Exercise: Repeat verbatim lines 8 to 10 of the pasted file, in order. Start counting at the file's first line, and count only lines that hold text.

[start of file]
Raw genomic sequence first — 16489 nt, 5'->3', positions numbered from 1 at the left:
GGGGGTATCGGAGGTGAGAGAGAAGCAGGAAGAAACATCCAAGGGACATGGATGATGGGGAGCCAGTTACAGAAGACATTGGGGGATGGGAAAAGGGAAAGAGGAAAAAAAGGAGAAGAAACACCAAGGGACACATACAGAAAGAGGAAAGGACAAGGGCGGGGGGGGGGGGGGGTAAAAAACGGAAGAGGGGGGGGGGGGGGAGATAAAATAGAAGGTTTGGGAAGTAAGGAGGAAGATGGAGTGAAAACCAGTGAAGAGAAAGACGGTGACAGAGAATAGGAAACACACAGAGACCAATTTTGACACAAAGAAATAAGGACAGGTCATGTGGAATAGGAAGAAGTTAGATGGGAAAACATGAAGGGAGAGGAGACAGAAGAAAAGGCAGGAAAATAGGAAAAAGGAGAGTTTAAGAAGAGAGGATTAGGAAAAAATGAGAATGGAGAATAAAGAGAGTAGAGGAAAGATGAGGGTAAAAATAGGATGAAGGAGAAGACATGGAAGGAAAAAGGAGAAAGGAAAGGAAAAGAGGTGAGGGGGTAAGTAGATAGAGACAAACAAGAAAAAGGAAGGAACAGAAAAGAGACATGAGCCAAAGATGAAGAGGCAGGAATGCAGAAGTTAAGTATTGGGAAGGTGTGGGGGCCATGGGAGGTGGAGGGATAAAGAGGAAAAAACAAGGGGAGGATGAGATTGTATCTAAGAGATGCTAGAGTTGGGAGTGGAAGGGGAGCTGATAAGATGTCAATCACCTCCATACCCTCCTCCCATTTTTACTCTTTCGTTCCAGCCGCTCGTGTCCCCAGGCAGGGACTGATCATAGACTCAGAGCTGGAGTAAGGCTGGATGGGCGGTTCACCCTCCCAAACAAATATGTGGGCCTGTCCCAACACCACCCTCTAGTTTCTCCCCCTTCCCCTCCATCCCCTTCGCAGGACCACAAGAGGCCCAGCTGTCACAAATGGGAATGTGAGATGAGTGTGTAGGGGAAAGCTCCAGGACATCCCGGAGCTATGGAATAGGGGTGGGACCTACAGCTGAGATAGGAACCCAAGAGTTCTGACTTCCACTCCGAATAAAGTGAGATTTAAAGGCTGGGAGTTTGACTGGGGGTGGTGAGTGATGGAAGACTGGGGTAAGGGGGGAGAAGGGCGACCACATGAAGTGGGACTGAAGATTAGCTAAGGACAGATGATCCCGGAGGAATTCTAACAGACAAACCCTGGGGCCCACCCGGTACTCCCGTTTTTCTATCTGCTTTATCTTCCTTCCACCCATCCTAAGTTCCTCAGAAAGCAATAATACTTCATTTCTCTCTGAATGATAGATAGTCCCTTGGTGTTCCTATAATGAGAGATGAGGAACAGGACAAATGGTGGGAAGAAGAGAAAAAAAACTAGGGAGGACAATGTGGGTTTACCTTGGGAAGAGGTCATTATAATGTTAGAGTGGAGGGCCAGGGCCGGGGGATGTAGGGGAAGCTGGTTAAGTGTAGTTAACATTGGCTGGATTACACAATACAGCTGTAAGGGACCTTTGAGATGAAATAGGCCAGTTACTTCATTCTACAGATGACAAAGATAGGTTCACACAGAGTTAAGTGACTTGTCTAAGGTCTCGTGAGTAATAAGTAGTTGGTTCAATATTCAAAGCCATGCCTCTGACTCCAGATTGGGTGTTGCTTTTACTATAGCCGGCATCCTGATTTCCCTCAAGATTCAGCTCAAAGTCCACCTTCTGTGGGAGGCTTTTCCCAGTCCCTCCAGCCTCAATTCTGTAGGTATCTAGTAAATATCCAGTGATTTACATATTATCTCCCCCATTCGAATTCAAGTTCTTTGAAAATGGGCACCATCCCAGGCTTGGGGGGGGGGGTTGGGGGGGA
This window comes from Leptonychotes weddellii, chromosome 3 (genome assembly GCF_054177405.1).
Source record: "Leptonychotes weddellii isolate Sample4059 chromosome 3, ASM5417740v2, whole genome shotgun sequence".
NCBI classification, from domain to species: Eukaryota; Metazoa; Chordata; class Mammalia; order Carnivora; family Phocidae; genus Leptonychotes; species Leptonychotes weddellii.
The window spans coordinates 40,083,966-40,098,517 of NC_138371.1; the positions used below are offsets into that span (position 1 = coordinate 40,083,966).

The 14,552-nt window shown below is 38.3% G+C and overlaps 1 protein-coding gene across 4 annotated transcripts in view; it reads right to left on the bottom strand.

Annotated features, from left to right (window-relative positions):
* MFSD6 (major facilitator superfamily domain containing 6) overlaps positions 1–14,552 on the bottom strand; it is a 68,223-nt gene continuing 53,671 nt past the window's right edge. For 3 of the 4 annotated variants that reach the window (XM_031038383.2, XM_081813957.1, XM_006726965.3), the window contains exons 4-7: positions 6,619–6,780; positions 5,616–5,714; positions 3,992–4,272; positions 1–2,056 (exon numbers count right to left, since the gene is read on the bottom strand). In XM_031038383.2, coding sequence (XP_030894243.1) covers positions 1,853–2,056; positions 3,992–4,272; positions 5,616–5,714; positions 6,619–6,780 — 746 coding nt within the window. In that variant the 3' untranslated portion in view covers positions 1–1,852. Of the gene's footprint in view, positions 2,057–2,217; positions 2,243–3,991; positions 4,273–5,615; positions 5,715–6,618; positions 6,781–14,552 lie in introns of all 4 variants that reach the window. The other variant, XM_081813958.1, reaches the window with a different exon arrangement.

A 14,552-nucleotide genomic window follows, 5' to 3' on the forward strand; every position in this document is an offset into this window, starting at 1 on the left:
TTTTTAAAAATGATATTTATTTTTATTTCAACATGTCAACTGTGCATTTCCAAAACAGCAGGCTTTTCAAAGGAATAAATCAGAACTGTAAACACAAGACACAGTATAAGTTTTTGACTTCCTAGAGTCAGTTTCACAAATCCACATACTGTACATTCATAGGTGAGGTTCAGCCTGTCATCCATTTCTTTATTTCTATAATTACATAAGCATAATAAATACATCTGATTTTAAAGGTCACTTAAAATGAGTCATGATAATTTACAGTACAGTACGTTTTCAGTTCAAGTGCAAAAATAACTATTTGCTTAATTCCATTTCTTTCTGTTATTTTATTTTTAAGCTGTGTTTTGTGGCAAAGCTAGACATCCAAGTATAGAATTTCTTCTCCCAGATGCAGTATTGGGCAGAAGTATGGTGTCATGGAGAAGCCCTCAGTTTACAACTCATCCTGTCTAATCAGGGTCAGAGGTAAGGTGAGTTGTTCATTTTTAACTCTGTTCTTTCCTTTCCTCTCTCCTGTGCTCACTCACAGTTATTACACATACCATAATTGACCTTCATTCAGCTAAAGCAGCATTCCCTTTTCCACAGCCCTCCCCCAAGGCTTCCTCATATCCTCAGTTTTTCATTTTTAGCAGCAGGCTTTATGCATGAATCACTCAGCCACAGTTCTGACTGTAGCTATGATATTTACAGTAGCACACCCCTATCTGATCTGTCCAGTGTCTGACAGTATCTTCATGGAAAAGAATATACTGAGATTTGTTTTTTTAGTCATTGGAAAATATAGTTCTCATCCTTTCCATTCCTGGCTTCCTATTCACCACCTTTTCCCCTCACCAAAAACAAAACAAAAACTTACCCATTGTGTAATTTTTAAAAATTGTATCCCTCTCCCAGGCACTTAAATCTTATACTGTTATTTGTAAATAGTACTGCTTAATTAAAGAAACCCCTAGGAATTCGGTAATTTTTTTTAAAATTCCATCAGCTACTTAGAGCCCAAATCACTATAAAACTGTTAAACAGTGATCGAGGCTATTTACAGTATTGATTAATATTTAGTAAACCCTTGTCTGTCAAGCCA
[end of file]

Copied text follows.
Annotated features, from left to right (window-relative positions):
* MFSD6 (major facilitator superfamily domain containing 6) overlaps positions 1–14,552 on the bottom strand; it is a 68,223-nt gene continuing 53,671 nt past the window's right edge. For 3 of the 4 annotated variants that reach the window (XM_031038383.2, XM_081813957.1, XM_006726965.3), the window contains exons 4-7: positions 6,619–6,780; positions 5,616–5,714; positions 3,992–4,272; positions 1–2,056 (exon numbers count right to left, since the gene is read on the bottom strand). In XM_031038383.2, coding sequence (XP_030894243.1) covers positions 1,853–2,056; positions 3,992–4,272; positions 5,616–5,714; positions 6,619–6,780 — 746 coding nt within the window. In that variant the 3' untranslated portion in view covers positions 1–1,852. Of the gene's footprint in view, positions 2,057–2,217; positions 2,243–3,991; positions 4,273–5,615; positions 5,715–6,618; positions 6,781–14,552 lie in introns of all 4 variants that reach the window. The other variant, XM_081813958.1, reaches the window with a different exon arrangement.

A 14,552-nucleotide genomic window follows, 5' to 3' on the forward strand; every position in this document is an offset into this window, starting at 1 on the left: